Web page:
The commander in chief of the Islamic Revolutionary Guards Corps says Iran is extending a "friendly hand" to all Muslim countries, especially those in the Gulf.
Iran commander in chief visits Gulf islands
TEHRAN // The head of Iran’s Revolutionary Guard has visited the three disputed islands in the Gulf that are held by Iran but claimed by the UAE, Iranian state television reported today.
It was the first reported visit by a high-ranking Iranian military officer, almost a month after President Mahmoud Ahmadinejad’s trip to the islands inflamed the dispute over the territories.
The UAE claims ownership of the islands, which were invaded by Iran on the eve of the UAE’s foundation in 1971.
Since then, the UAE has repeatedly pressed its claim through international bodies and directly with Iran.
The UAE immediately declared Mr Ahmadinejad’s visit to be provocative, recalling its ambassador and calling on Iran to engage in dialogue to solve the dispute.
Yesterday Iranian state television said General Mohammad Ali Jafari, along with Admiral Ali Fadavi, head of the Guard’s navy, visited Abu Musa as well as Greater and Lesser Tunb.
It showed General Jafari meeting Iranian troops on the islands and said he had urged regional countries to co-operate with Iran.
“We shake in friendship the brotherly hand of all Islamic countries, especially countries south of the Persian Gulf,” he was reported as saying.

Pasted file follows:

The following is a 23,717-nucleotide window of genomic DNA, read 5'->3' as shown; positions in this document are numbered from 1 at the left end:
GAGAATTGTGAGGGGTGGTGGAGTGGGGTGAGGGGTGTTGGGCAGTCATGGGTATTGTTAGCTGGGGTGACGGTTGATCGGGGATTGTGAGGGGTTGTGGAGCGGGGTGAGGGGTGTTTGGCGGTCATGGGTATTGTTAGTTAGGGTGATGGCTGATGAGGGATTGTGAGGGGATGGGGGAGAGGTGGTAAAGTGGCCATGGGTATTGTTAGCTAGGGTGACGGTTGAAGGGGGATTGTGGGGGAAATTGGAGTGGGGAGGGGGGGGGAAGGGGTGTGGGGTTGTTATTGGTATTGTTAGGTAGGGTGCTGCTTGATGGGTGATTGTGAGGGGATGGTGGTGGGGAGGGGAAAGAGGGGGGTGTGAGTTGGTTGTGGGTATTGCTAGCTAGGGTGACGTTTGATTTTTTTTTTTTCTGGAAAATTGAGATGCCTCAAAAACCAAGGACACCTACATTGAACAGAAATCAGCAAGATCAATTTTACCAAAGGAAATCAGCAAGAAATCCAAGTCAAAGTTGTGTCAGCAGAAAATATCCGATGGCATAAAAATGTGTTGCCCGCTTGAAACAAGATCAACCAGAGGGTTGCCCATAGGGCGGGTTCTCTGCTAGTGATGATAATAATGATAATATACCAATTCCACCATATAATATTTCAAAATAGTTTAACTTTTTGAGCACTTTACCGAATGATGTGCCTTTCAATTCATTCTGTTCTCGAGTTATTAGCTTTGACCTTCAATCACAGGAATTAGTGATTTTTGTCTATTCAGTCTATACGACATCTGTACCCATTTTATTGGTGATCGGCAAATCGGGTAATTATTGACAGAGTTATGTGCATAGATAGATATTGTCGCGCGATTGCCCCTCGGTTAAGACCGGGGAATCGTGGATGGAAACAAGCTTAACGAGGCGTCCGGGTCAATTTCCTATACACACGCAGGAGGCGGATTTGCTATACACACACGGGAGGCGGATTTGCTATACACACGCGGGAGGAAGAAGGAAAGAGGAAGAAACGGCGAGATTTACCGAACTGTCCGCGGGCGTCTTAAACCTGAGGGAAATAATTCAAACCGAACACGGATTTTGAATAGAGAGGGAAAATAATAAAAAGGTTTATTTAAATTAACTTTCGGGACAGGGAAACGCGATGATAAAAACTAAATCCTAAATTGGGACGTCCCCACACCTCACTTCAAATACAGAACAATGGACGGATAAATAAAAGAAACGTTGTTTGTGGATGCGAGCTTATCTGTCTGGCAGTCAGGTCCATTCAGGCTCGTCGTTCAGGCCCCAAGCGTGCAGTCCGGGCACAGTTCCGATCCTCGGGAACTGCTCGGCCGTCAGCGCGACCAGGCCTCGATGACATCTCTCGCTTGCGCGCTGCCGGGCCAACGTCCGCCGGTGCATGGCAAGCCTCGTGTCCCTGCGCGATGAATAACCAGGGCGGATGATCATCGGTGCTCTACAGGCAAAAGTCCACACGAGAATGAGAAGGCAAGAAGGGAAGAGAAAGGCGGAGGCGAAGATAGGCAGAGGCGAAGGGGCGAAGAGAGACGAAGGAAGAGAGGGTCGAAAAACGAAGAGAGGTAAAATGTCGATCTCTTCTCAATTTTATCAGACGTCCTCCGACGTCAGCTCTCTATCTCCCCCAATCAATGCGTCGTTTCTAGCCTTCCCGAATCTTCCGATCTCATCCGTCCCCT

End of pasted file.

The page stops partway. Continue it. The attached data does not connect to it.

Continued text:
He urged the region’s nations to reject the “hand of global arrogance” – a reference to shaking off American influence – and instead “help each other”.
The official IRNA news agency said the visit took place yesterday.
The visit came as a new survey revealed strong support across the Arab world for the UAE’s stance on the islands.
Of 2,066 people surveyed for Al Aan TV’s Nabd al Arab (Arabs’ Pulse) programme, almost nine in 10 respondents took the UAE’s side.
Across all countries, there was agreement (63 per cent) that the Iranian president’s visit was a provocative act that violated the UAE’s sovereignty over the islands, with just 9 per cent disagreeing.
The feeling was even stronger among the 167 people surveyed in the UAE, with four in five (80per cent) agreeing, and just 4 per cent disagreeing.
* With additional reporting by Ola Salem